The raccoon (Procyon lotor) on St. Catherines Island, Georgia. 6, Time and place of activity of radio-tagged individuals. American Museum novitates ; no. 2700

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New York, N.Y. : American Museum of Natural History
"Each of seven raccoons was located by radiotelemetry at about 15 minute intervals over five to 18 days on St. Catherines Island, Georgia, in 1977 and 1978. About 3000 locations provide data on habitat use, rates of movement, routes of travel, and home range estimates. Raccoons favor areas with more oak trees when active at night and inland areas with more pine trees when inactive by day. In summer, resting sites are more often in trees. In winter, palmetto thickets on the ground are often used. Greatest activity is in the early hours of darkness but activity continues all night and infrequently during the day. Males cover more ground than females. Average minimum rates of travel (5 to 10 m./min.) from telemetry data are less than actual rates at a slow walk (25 m./min.), so the animals do not travel continuously for more than a few minutes at a time. They do not usually follow the same routes repeatedly. They cover a large part of the home range each few days. Our 'hypothesis of familiarization' is that an animal frequently visits all parts of its home range and a related 'plateau of familiarity hypothesis' is that the animal may have nearly the same operational familiarity with all parts of its home range"--P. [1].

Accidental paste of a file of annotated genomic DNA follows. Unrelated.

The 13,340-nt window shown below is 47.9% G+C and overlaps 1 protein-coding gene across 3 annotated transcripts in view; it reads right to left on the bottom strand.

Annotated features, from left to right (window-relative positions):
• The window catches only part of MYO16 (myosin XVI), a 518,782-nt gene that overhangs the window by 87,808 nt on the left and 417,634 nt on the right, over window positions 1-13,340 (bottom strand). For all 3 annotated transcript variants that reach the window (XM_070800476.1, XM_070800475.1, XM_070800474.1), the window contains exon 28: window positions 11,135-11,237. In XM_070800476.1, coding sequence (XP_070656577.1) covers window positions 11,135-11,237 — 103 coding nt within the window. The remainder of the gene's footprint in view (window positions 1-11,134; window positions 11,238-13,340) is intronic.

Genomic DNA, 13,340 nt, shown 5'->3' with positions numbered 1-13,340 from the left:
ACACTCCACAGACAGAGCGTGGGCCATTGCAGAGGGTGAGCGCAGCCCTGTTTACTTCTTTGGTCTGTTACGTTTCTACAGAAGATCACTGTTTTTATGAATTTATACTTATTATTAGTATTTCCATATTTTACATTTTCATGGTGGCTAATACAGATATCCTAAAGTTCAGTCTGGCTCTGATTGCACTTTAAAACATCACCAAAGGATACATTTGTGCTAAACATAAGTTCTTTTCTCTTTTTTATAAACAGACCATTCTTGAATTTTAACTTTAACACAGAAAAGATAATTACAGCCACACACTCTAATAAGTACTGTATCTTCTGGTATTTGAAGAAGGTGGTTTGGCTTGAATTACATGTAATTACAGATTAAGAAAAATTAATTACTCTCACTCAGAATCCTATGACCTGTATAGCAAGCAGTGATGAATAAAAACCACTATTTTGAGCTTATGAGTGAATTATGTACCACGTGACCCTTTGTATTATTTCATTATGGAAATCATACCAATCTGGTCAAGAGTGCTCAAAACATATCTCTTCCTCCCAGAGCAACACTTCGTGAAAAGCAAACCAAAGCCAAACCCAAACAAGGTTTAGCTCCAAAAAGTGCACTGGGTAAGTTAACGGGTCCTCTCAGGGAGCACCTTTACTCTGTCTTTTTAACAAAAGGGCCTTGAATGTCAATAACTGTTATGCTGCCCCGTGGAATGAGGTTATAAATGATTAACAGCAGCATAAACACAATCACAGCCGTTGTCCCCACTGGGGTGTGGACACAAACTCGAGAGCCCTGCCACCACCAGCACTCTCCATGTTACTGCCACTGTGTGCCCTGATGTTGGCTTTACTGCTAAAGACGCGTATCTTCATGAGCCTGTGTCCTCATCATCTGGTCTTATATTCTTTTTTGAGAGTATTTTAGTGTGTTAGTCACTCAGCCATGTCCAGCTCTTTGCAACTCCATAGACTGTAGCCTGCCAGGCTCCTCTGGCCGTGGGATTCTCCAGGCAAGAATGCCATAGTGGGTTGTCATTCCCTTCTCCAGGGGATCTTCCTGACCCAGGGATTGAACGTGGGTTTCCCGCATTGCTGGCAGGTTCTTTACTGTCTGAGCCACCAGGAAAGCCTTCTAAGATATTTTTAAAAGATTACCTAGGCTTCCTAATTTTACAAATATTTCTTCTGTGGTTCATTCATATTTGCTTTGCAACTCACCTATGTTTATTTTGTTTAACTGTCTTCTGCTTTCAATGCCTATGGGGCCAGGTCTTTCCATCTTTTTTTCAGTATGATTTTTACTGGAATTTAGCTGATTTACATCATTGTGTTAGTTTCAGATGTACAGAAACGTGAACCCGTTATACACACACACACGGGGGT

28 p. : ill. ; 26 cm.
Includes bibliographical references (p. 26-28).